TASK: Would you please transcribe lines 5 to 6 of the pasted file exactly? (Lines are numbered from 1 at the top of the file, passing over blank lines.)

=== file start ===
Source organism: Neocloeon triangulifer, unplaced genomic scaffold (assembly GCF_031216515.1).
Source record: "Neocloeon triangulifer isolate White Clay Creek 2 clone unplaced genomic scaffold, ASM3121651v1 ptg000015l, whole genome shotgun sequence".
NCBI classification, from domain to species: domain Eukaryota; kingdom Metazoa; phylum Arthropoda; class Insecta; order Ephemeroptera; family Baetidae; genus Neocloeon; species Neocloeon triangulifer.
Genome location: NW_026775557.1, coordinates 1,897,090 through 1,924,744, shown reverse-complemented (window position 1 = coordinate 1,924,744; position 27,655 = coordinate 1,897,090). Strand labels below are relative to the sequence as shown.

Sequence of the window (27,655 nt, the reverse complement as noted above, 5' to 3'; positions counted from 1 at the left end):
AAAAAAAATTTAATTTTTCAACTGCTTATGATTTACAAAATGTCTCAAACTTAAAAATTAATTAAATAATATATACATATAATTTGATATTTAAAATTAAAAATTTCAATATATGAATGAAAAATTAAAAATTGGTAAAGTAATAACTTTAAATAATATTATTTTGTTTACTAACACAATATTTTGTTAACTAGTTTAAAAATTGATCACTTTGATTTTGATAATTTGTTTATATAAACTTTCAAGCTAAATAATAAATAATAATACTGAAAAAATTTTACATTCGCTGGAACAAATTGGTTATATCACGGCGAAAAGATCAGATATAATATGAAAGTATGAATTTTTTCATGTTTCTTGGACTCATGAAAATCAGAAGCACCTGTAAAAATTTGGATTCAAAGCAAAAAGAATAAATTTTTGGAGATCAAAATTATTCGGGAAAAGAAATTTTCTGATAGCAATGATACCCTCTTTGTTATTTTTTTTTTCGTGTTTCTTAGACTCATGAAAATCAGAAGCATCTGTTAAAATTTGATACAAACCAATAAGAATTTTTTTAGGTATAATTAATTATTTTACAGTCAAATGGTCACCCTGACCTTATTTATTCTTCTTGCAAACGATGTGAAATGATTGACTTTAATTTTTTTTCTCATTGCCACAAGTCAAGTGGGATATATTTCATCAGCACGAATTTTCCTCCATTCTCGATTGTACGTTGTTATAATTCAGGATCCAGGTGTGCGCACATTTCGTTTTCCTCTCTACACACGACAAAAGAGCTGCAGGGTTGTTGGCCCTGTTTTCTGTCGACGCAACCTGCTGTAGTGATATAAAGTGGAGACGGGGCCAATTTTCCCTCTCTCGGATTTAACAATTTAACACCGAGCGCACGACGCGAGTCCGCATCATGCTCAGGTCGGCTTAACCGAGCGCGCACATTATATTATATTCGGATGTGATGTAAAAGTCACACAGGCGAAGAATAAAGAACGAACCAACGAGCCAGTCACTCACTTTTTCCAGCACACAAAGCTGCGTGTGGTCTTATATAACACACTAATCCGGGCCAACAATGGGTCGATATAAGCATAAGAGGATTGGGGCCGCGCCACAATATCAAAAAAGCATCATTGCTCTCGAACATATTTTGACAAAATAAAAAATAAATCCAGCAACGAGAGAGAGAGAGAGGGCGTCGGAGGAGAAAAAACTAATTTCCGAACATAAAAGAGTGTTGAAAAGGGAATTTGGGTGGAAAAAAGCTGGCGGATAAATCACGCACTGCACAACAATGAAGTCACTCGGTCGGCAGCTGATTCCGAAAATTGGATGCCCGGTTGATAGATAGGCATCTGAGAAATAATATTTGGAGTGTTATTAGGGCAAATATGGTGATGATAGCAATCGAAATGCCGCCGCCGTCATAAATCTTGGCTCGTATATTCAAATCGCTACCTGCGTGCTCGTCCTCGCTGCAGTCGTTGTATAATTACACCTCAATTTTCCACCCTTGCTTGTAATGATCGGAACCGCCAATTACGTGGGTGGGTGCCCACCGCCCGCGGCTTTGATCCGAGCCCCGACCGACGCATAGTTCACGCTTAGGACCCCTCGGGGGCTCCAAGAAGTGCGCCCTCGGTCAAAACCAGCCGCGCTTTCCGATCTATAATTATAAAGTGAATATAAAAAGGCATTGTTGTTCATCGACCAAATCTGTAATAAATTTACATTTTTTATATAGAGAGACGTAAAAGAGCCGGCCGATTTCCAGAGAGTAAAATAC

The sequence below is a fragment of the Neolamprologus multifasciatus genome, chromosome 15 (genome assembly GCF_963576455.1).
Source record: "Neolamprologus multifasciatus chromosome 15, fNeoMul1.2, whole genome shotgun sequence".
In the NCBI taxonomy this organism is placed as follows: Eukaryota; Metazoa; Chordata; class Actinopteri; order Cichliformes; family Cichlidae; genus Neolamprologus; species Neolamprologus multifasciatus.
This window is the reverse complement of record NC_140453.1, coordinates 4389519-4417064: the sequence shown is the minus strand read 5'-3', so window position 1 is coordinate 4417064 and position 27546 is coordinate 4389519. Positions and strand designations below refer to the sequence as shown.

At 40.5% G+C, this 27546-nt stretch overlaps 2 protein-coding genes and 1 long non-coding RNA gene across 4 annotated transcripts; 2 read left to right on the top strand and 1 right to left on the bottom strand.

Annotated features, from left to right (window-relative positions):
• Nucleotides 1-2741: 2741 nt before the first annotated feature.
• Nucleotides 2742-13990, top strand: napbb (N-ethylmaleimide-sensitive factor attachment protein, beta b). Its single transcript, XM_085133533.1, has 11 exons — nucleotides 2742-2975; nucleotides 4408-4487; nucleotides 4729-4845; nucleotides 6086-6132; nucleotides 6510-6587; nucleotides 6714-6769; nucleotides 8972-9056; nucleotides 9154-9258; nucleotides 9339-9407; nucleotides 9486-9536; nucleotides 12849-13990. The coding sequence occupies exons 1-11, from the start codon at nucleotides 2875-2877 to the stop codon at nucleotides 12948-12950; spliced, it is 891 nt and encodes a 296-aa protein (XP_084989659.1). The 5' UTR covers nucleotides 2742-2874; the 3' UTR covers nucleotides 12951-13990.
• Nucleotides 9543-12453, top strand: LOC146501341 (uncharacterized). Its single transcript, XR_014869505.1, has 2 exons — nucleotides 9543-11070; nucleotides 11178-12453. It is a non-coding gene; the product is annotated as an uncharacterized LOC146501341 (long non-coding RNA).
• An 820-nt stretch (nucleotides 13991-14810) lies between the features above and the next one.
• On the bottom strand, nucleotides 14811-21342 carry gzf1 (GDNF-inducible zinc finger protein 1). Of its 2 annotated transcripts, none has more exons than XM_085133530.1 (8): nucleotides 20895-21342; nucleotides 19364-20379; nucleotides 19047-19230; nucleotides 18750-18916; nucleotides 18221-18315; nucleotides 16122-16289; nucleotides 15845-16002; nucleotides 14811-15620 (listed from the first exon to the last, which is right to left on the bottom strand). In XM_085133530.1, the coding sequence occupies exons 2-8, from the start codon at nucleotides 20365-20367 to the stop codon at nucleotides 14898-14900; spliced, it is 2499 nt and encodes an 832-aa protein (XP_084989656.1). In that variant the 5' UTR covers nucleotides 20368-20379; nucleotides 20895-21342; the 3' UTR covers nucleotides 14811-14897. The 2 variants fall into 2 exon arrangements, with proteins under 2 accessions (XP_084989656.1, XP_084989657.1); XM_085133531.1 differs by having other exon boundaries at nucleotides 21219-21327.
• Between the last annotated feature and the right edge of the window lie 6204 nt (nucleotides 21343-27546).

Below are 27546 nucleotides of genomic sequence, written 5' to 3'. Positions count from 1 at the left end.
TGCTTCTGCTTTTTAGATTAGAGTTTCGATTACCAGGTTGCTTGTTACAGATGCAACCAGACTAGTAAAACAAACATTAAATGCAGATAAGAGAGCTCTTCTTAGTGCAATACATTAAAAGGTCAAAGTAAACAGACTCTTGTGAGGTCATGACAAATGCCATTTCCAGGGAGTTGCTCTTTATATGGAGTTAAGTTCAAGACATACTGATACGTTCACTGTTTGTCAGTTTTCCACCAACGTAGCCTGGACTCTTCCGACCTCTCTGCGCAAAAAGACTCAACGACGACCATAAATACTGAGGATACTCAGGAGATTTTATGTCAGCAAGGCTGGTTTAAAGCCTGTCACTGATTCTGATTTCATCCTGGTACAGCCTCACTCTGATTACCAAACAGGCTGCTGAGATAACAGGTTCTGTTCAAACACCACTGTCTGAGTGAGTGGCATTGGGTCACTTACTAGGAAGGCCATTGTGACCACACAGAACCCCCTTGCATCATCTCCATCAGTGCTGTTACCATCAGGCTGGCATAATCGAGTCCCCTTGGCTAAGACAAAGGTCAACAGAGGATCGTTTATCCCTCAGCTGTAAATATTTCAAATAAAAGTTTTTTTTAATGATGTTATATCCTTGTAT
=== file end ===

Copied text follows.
Sequence of the window (27,655 nt, the reverse complement as noted above, 5' to 3'; positions counted from 1 at the left end):
AAAAAAAATTTAATTTTTCAACTGCTTATGATTTACAAAATGTCTCAAACTTAAAAATTAATTAAATAATATATACATATAATTTGATATTTAAAATTAAAAATTTCAATATATGAATGAAAAATTAAAAATTGGTAAAGTAATAACTTTAAATAATATTATTTTGTTTACTAACACAATATTTTGTTAACTAGTTTAAAAATTGATCACTTTGATTTTGATAATTTGTTTATATAAACTTTCAAGCTAAATAATAAATAATAATACTGAAAAAATTTTACATTCGCTGGAACAAATTGGTTATATCACGGCGAAAAGATCAGATATAATATGAAAGTATGAATTTTTTCATGTTTCTTGGACTCATGAAAATCAGAAGCACCTGTAAAAATTTGGATTCAAAGCAAAAAGAATAAATTTTTGGAGATCAAAATTATTCGGGAAAAGAAATTTTCTGATAGCAATGATACCCTCTTTGTTATTTTTTTTTTCGTGTTTCTTAGACTCATGAAAATCAGAAGCATCTGTTAAAATTTGATACAAACCAATAAGAATTTTTTTAGGTATAATTAATTATTTTACAGTCAAATGGTCACCCTGACCTTATTTATTCTTCTTGCAAACGATGTGAAATGATTGACTTTAATTTTTTTTCTCATTGCCACAAGTCAAGTGGGATATATTTCATCAGCACGAATTTTCCTCCATTCTCGATTGTACGTTGTTATAATTCAGGATCCAGGTGTGCGCACATTTCGTTTTCCTCTCTACACACGACAAAAGAGCTGCAGGGTTGTTGGCCCTGTTTTCTGTCGACGCAACCTGCTGTAGTGATATAAAGTGGAGACGGGGCCAATTTTCCCTCTCTCGGATTTAACAATTTAACACCGAGCGCACGACGCGAGTCCGCATCATGCTCAGGTCGGCTTAACCGAGCGCGCACATTATATTATATTCGGATGTGATGTAAAAGTCACACAGGCGAAGAATAAAGAACGAACCAACGAGCCAGTCACTCACTTTTTCCAGCACACAAAGCTGCGTGTGGTCTTATATAACACACTAATCCGGGCCAACAATGGGTCGATATAAGCATAAGAGGATTGGGGCCGCGCCACAATATCAAAAAAGCATCATTGCTCTCGAACATATTTTGACAAAATAAAAAATAAATCCAGCAACGAGAGAGAGAGAGAGGGCGTCGGAGGAGAAAAAACTAATTTCCGAACATAAAAGAGTGTTGAAAAGGGAATTTGGGTGGAAAAAAGCTGGCGGATAAATCACGCACTGCACAACAATGAAGTCACTCGGTCGGCAGCTGATTCCGAAAATTGGATGCCCGGTTGATAGATAGGCATCTGAGAAATAATATTTGGAGTGTTATTAGGGCAAATATGGTGATGATAGCAATCGAAATGCCGCCGCCGTCATAAATCTTGGCTCGTATATTCAAATCGCTACCTGCGTGCTCGTCCTCGCTGCAGTCGTTGTATAATTACACCTCAATTTTCCACCCTTGCTTGTAATGATCGGAACCGCCAATTACGTGGGTGGGTGCCCACCGCCCGCGGCTTTGATCCGAGCCCCGACCGACGCATAGTTCACGCTTAGGACCCCTCGGGGGCTCCAAGAAGTGCGCCCTCGGTCAAAACCAGCCGCGCTTTCCGATCTATAATTATAAAGTGAATATAAAAAGGCATTGTTGTTCATCGACCAAATCTGTAATAAATTTACATTTTTTATATAGAGAGACGTAAAAGAGCCGGCCGATTTCCAGAGAGTAAAATAC